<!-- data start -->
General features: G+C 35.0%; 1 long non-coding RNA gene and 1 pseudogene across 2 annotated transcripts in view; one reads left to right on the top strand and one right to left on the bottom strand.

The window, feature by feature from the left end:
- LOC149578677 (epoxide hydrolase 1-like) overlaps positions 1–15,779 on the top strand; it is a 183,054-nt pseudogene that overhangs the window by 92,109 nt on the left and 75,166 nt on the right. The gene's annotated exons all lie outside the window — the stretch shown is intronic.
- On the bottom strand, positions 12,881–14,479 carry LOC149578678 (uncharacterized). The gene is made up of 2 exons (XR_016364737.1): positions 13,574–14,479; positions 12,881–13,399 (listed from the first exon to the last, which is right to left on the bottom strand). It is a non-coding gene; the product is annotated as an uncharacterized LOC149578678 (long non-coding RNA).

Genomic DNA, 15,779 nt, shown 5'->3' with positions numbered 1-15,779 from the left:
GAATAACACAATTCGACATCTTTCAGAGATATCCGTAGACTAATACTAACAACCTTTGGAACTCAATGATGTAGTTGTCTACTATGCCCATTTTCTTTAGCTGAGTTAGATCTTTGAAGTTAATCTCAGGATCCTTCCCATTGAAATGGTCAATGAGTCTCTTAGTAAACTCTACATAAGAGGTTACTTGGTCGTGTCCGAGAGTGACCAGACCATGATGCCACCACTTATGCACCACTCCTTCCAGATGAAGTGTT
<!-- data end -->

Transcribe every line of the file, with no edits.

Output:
General features: G+C 35.0%; 1 long non-coding RNA gene and 1 pseudogene across 2 annotated transcripts in view; one reads left to right on the top strand and one right to left on the bottom strand.

The window, feature by feature from the left end:
- LOC149578677 (epoxide hydrolase 1-like) overlaps positions 1–15,779 on the top strand; it is a 183,054-nt pseudogene that overhangs the window by 92,109 nt on the left and 75,166 nt on the right. The gene's annotated exons all lie outside the window — the stretch shown is intronic.
- On the bottom strand, positions 12,881–14,479 carry LOC149578678 (uncharacterized). The gene is made up of 2 exons (XR_016364737.1): positions 13,574–14,479; positions 12,881–13,399 (listed from the first exon to the last, which is right to left on the bottom strand). It is a non-coding gene; the product is annotated as an uncharacterized LOC149578678 (long non-coding RNA).

Genomic DNA, 15,779 nt, shown 5'->3' with positions numbered 1-15,779 from the left:
GAATAACACAATTCGACATCTTTCAGAGATATCCGTAGACTAATACTAACAACCTTTGGAACTCAATGATGTAGTTGTCTACTATGCCCATTTTCTTTAGCTGAGTTAGATCTTTGAAGTTAATCTCAGGATCCTTCCCATTGAAATGGTCAATGAGTCTCTTAGTAAACTCTACATAAGAGGTTACTTGGTCGTGTCCGAGAGTGACCAGACCATGATGCCACCACTTATGCACCACTCCTTCCAGATGAAGTGTT